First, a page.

The English Horn Sings Christmas Carols In St. Louis Symphony Soloist's New Recording
If the English horn were a singer, it would be one of the great contraltos – Kathleen Ferrier, perhaps, or Marian Anderson.
When an English horn sounds at an orchestra concert, it’s usually because a composer has given the instrument an extended solo, a moment for the instrument to show off its rich and lustrous tone while the audience holds its breath.
The English horn – or cor anglais – was born to give beautiful melodies the Midas touch, and that’s exactly what it does again and again on Cor Christmas, a new recording of Christmas carols and songs co-produced by and featuring Cally Banham, St. Louis Symphony solo English hornist.
I recently had the chance to chat with Banham about Cor Christmas.
"I really wanted to produce something," Banham said, "that shows the carols in a way that was really pure, kind of honoring the beauty of the melodies … things that really held that up and celebrated the brilliance of these tunes."
Interestingly, Cor Christmas comes as much from Banham's passion for the tango as it does from her profession as an English hornist.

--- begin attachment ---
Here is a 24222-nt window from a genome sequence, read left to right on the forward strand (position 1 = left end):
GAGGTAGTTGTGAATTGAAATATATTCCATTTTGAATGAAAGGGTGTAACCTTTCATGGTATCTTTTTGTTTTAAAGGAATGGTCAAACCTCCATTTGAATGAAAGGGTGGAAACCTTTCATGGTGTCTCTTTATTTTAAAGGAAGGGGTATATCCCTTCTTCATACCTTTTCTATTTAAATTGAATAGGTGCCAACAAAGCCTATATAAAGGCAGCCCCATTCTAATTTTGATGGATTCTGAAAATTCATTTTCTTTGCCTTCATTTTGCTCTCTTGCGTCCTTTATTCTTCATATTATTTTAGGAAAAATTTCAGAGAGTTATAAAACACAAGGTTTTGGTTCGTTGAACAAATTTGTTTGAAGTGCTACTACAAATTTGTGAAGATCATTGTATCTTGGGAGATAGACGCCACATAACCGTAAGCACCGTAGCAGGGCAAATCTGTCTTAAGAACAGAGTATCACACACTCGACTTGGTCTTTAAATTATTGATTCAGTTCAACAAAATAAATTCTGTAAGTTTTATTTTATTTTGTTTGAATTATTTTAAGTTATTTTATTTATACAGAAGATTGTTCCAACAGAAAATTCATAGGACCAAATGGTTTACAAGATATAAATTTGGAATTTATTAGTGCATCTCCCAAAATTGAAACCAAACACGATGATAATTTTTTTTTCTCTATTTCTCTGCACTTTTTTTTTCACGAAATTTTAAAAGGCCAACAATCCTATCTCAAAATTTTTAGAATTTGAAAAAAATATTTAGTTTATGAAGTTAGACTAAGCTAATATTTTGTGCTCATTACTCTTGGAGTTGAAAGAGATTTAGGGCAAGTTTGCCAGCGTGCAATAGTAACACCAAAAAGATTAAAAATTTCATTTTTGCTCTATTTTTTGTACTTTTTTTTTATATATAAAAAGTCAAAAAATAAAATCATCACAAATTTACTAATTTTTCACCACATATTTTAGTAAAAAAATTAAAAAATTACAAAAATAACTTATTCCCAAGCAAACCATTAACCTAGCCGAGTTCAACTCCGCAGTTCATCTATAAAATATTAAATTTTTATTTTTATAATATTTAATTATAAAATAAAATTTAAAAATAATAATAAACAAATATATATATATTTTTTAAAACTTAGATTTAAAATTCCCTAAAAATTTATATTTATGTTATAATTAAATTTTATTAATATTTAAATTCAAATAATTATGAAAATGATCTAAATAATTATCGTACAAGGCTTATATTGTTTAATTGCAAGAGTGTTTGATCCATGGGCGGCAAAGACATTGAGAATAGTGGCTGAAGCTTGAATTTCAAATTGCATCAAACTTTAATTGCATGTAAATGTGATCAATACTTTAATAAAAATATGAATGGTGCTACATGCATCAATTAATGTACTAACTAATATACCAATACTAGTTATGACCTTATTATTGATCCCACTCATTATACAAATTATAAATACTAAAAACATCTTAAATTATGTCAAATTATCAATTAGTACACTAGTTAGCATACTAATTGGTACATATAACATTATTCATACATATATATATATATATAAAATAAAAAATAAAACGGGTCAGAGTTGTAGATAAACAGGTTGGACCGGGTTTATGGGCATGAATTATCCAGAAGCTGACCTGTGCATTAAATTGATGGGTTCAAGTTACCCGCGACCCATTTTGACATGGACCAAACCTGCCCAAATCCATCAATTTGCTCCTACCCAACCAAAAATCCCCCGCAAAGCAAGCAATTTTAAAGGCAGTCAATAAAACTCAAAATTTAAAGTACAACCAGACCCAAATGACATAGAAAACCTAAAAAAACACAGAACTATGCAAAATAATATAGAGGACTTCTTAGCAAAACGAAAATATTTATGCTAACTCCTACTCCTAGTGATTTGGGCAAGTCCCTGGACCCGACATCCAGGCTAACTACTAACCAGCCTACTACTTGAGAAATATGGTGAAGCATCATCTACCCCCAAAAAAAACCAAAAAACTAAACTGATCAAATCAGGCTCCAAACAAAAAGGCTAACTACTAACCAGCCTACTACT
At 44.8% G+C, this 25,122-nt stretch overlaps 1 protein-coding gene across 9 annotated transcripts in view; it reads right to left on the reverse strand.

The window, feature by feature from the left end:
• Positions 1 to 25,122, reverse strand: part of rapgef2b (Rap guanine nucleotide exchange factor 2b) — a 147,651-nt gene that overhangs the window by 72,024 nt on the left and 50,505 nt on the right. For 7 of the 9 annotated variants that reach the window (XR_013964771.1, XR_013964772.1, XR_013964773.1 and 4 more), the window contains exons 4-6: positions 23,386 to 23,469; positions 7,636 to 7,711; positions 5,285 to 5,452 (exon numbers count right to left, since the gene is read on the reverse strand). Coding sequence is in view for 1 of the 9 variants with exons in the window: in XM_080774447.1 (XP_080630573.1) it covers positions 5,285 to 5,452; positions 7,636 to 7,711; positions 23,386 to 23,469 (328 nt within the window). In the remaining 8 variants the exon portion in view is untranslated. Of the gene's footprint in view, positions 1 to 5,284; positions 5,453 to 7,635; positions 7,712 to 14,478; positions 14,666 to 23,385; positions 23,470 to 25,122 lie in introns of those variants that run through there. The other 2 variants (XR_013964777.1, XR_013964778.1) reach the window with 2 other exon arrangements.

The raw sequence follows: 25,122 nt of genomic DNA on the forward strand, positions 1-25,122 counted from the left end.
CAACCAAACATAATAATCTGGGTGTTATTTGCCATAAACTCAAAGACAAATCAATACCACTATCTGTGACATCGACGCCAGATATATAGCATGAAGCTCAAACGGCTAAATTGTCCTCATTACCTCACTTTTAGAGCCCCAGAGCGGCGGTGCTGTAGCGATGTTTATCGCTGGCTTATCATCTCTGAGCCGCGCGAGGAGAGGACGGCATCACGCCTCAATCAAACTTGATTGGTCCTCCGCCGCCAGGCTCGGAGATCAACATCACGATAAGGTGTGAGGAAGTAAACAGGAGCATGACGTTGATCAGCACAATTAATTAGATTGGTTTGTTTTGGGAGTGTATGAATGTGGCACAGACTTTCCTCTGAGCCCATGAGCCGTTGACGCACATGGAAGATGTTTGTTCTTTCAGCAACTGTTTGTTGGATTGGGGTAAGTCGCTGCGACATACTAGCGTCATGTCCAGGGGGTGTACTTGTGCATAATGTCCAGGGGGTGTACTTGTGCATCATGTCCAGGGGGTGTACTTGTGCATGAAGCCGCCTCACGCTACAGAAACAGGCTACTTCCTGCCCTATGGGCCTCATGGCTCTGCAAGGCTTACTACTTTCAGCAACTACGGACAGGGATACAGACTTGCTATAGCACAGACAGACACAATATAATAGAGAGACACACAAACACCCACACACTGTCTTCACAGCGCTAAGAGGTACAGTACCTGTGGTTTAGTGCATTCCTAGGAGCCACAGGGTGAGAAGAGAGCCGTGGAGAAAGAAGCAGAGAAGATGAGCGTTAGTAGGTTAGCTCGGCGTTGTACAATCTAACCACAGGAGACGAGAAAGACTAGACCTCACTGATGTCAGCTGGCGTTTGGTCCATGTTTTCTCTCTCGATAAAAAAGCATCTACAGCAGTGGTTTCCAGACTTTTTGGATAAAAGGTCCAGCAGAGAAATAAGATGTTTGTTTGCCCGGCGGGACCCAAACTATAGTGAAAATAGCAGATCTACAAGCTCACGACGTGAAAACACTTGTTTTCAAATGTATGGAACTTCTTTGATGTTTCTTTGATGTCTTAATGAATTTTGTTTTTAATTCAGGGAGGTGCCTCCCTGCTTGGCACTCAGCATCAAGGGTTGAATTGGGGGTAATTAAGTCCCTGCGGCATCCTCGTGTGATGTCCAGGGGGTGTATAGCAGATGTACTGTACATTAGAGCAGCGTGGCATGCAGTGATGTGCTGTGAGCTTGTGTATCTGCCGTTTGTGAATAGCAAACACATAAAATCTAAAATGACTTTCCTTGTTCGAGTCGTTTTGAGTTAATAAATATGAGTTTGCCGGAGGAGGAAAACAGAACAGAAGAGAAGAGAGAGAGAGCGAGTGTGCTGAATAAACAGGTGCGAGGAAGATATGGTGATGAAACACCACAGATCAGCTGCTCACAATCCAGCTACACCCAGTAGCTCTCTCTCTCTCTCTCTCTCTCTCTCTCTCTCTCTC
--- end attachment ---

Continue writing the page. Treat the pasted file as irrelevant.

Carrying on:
An avid dancer, Banham created the tango ensemble Cortango to perform special arrangements of tango music for dances. The group’s performance offerings grew to include an annual holiday program, featuring original arrangements of Christmas classics.
"We have these special arrangements, and that was part of the original idea – to record them," Banham said. "I thought, We’ve gotta get these down."
The result is a recording of traditional Christmas carols – "Lo, How a Rose E’er Blooming;" the "Wexford Carol;" "Silent Night" – and popular holiday hits – "Christmastime Is Here," "White Christmas" – in fresh, jazzy arrangements.
Listen to my interview with Banham above to learn more about Cor Christmas and her plans for a second solo recording.
Happy listening, and happy holidays!